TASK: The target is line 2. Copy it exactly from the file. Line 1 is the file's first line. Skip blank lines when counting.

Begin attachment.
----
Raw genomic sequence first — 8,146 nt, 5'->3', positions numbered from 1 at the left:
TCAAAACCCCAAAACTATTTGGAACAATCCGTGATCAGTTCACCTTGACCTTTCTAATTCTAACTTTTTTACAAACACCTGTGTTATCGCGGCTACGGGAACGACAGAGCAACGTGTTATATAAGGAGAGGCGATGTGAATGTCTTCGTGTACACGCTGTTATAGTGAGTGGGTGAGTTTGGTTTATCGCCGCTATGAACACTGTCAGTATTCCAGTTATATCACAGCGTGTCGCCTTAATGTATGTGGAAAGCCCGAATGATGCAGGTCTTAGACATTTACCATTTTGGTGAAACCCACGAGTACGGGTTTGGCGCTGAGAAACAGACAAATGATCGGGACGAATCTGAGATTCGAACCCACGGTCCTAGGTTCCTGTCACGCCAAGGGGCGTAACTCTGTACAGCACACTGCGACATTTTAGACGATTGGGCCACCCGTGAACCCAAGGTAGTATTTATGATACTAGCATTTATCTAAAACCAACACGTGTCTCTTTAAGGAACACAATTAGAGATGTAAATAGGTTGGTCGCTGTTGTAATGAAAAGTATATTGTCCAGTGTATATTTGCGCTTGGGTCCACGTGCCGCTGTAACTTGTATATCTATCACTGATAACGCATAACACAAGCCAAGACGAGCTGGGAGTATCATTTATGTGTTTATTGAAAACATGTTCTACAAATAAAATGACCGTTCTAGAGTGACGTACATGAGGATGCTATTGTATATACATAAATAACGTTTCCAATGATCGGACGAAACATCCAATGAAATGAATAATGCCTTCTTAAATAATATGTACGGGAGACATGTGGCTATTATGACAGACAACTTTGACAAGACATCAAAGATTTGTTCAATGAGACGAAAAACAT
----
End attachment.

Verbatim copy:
TCAAAACCCCAAAACTATTTGGAACAATCCGTGATCAGTTCACCTTGACCTTTCTAATTCTAACTTTTTTACAAACACCTGTGTTATCGCGGCTACGGGAACGACAGAGCAACGTGTTATATAAGGAGAGGCGATGTGAATGTCTTCGTGTACACGCTGTTATAGTGAGTGGGTGAGTTTGGTTTATCGCCGCTATGAACACTGTCAGTATTCCAGTTATATCACAGCGTGTCGCCTTAATGTATGTGGAAAGCCCGAATGATGCAGGTCTTAGACATTTACCATTTTGGTGAAACCCACGAGTACGGGTTTGGCGCTGAGAAACAGACAAATGATCGGGACGAATCTGAGATTCGAACCCACGGTCCTAGGTTCCTGTCACGCCAAGGGGCGTAACTCTGTACAGCACACTGCGACATTTTAGACGATTGGGCCACCCGTGAACCCAAGGTAGTATTTATGATACTAGCATTTATCTAAAACCAACACGTGTCTCTTTAAGGAACACAATTAGAGATGTAAATAGGTTGGTCGCTGTTGTAATGAAAAGTATATTGTCCAGTGTATATTTGCGCTTGGGTCCACGTGCCGCTGTAACTTGTATATCTATCACTGATAACGCATAACACAAGCCAAGACGAGCTGGGAGTATCATTTATGTGTTTATTGAAAACATGTTCTACAAATAAAATGACCGTTCTAGAGTGACGTACATGAGGATGCTATTGTATATACATAAATAACGTTTCCAATGATCGGACGAAACATCCAATGAAATGAATAATGCCTTCTTAAATAATATGTACGGGAGACATGTGGCTATTATGACAGACAACTTTGACAAGACATCAAAGATTTGTTCAATGAGACGAAAAACAT